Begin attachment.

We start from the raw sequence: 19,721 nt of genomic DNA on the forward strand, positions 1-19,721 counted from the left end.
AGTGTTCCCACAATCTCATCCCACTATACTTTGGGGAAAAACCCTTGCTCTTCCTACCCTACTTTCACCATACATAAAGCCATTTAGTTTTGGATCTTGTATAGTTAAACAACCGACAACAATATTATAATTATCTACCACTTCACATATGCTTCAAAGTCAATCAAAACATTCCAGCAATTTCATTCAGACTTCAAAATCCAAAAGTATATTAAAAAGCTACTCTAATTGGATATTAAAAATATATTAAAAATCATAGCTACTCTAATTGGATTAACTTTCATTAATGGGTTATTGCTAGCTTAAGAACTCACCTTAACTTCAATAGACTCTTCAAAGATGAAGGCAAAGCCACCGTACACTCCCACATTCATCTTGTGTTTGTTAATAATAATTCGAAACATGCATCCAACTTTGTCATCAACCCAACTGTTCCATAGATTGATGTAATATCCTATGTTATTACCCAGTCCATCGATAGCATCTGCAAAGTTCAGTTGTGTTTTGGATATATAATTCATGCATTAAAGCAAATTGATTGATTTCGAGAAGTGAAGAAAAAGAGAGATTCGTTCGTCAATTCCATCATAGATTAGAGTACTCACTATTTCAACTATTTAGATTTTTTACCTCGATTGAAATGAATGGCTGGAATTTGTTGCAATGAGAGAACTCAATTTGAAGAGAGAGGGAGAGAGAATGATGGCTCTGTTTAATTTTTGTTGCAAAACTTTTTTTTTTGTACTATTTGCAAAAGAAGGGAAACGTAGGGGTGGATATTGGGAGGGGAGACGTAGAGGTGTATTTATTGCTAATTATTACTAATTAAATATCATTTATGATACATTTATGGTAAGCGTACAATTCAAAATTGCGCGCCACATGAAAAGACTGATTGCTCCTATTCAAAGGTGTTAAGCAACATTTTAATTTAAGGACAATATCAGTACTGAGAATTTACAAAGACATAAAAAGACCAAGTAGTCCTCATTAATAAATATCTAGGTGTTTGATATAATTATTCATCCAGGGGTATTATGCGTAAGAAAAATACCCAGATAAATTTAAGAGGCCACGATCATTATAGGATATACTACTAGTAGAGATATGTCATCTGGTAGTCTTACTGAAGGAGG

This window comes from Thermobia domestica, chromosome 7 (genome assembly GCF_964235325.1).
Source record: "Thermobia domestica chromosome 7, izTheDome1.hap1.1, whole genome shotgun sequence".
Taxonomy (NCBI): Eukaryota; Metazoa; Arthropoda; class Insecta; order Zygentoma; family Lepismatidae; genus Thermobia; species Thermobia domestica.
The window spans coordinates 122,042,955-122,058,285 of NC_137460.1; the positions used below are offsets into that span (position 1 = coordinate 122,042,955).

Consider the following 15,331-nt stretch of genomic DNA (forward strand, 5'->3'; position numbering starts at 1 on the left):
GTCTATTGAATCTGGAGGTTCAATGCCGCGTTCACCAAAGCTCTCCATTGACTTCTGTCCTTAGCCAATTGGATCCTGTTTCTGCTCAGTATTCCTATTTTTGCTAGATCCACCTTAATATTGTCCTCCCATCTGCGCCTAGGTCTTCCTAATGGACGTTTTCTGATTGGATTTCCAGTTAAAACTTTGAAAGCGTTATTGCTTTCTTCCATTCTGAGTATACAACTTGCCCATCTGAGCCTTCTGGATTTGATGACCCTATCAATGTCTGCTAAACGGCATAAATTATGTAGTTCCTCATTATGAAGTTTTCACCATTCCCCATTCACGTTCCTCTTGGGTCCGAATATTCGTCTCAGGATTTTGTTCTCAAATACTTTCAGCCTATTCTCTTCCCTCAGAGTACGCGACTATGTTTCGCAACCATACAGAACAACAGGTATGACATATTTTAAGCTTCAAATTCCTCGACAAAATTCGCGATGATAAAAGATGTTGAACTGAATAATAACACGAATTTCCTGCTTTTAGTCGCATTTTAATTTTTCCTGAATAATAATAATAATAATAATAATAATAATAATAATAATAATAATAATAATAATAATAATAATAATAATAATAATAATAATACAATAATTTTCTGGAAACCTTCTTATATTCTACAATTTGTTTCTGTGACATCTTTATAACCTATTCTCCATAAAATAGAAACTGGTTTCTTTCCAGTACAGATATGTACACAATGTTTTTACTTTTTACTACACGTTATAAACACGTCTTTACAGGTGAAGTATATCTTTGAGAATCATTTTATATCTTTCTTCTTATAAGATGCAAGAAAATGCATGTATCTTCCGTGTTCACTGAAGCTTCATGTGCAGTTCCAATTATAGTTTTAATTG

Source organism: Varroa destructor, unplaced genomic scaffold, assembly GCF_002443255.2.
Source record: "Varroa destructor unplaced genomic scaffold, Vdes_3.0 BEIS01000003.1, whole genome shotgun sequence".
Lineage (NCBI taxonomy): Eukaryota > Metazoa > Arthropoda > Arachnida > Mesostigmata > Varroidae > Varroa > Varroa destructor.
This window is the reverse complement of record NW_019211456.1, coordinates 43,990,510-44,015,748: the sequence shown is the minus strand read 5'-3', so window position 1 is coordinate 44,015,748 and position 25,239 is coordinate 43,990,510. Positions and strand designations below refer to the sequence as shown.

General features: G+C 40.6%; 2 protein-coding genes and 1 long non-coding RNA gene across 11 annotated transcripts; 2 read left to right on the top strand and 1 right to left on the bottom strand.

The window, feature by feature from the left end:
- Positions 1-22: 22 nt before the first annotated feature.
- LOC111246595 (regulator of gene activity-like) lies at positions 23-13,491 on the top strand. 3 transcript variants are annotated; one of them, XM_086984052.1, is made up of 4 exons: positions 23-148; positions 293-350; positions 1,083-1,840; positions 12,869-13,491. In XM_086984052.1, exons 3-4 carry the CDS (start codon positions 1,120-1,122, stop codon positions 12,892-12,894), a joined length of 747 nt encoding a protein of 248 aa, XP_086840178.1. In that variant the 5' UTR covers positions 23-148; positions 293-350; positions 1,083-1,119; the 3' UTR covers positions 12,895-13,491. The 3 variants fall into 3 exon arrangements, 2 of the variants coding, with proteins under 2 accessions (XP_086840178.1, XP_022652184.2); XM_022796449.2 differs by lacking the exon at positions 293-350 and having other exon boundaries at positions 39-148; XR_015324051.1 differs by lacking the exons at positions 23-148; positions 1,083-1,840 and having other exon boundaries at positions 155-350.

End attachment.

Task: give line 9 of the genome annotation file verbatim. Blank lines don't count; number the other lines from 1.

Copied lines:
Source organism: Varroa destructor, unplaced genomic scaffold, assembly GCF_002443255.2.